Can foreign donors build social capital? : civil society assistance and civic participation sub-Saharan Africa

 

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dc.contributor.advisor Mattes, Kim en_ZA
dc.contributor.author Kim, Sohhyeon en_ZA
dc.date.accessioned 2016-07-21T14:03:05Z
dc.date.available 2016-07-21T14:03:05Z
dc.date.issued 2016 en_ZA
dc.identifier.citation Kim, S. 2016. Can foreign donors build social capital? : civil society assistance and civic participation sub-Saharan Africa. University of Cape Town. en_ZA
dc.identifier.uri http://hdl.handle.net/11427/20580
dc.description.abstract Donors have been using various strategies to promote democracy in developing countries. One of the strategies is to support civil society organisations to foster vibrant civil society that can hold government responsive and accountable. Sub-Saharan Africa is no exception, in that all sub-Saharan countries except for the Seychelles were the recipient countries of civil society assistance. This research tests whether donors' civil society assistance is related to the changes in the level of civic participation in the 18 sub-Saharan countries. Firstly, I measure civil society assistance between 2005 and 2009 employing OECD aid statistics, and measure the subsequent change in the level of civic participation by comparing the civic participation level in 2005/6 and 2011/3 using Afrobarometer survey Round Three and Round Five. Then, I investigate whether there is a positive correlation between the two variables. The findings show that the level of civic participation did not change significantly over time. However, further analyses indicate that there is a partially positive correlation between civil society assistance and the change of civic participation. Also, the positive correlation between the assistance and the specific type of civic participation, communing activities, is sustained even when an endogenous factor, the political environment of the countries is hold constant. en_ZA
dc.language.iso eng
dc.subject.other Political Studies en_ZA
dc.title Can foreign donors build social capital? : civil society assistance and civic participation sub-Saharan Africa en_ZA
dc.type Master Thesis
uct.type.publication Research en_ZA
uct.type.resource Thesis en_ZA
dc.publisher.institution University of Cape Town
dc.publisher.faculty Faculty of Humanities en_ZA
dc.publisher.department Department of Political Studies en_ZA
dc.type.qualificationlevel Masters
dc.type.qualificationname MSocSc en_ZA
uct.type.filetype Text
uct.type.filetype Image
dc.identifier.apacitation Kim, S. (2016). <i>Can foreign donors build social capital? : civil society assistance and civic participation sub-Saharan Africa</i>. (Thesis). University of Cape Town ,Faculty of Humanities ,Department of Political Studies. Retrieved from http://hdl.handle.net/11427/20580 en_ZA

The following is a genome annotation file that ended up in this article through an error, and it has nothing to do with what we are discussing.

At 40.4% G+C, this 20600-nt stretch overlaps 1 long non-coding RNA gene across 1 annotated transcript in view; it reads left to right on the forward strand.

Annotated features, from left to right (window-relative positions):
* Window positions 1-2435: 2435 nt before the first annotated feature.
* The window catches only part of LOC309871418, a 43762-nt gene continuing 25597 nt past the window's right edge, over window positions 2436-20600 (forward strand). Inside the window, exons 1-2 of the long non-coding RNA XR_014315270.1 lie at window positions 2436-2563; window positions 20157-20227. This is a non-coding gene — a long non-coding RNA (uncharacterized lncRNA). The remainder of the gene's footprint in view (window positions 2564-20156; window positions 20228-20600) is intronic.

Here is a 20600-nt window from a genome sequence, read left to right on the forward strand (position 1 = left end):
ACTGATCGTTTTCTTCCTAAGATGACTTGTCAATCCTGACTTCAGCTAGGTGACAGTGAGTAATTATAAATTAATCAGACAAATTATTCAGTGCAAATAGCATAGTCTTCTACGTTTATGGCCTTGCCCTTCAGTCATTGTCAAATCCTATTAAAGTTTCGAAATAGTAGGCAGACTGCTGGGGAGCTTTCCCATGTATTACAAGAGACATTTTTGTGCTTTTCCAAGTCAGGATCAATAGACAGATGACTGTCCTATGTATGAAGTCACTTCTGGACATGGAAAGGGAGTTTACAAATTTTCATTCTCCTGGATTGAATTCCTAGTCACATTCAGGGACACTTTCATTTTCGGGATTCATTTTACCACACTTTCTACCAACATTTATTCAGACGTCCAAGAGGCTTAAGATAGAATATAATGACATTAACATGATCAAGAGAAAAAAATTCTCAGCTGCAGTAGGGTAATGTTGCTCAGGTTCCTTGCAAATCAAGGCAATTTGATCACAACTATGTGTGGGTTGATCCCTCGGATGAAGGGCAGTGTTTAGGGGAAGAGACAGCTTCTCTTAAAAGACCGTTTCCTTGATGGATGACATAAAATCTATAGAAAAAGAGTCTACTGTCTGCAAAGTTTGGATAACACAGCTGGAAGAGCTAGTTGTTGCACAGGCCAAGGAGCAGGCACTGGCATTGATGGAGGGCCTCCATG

dc.identifier.chicagocitation Kim, Sohhyeon. <i>"Can foreign donors build social capital? : civil society assistance and civic participation sub-Saharan Africa."</i> Thesis., University of Cape Town ,Faculty of Humanities ,Department of Political Studies, 2016. http://hdl.handle.net/11427/20580 en_ZA
dc.identifier.vancouvercitation Kim S. Can foreign donors build social capital? : civil society assistance and civic participation sub-Saharan Africa. [Thesis]. University of Cape Town ,Faculty of Humanities ,Department of Political Studies, 2016 [cited yyyy month dd]. Available from: http://hdl.handle.net/11427/20580 en_ZA
dc.identifier.ris TY - Thesis / Dissertation AU - Kim, Sohhyeon AB - Donors have been using various strategies to promote democracy in developing countries. One of the strategies is to support civil society organisations to foster vibrant civil society that can hold government responsive and accountable. Sub-Saharan Africa is no exception, in that all sub-Saharan countries except for the Seychelles were the recipient countries of civil society assistance. This research tests whether donors' civil society assistance is related to the changes in the level of civic participation in the 18 sub-Saharan countries. Firstly, I measure civil society assistance between 2005 and 2009 employing OECD aid statistics, and measure the subsequent change in the level of civic participation by comparing the civic participation level in 2005/6 and 2011/3 using Afrobarometer survey Round Three and Round Five. Then, I investigate whether there is a positive correlation between the two variables. The findings show that the level of civic participation did not change significantly over time. However, further analyses indicate that there is a partially positive correlation between civil society assistance and the change of civic participation. Also, the positive correlation between the assistance and the specific type of civic participation, communing activities, is sustained even when an endogenous factor, the political environment of the countries is hold constant. DA - 2016 DB - OpenUCT DP - University of Cape Town LK - https://open.uct.ac.za PB - University of Cape Town PY - 2016 T1 - Can foreign donors build social capital? : civil society assistance and civic participation sub-Saharan Africa TI - Can foreign donors build social capital? : civil society assistance and civic participation sub-Saharan Africa UR - http://hdl.handle.net/11427/20580 ER - en_ZA


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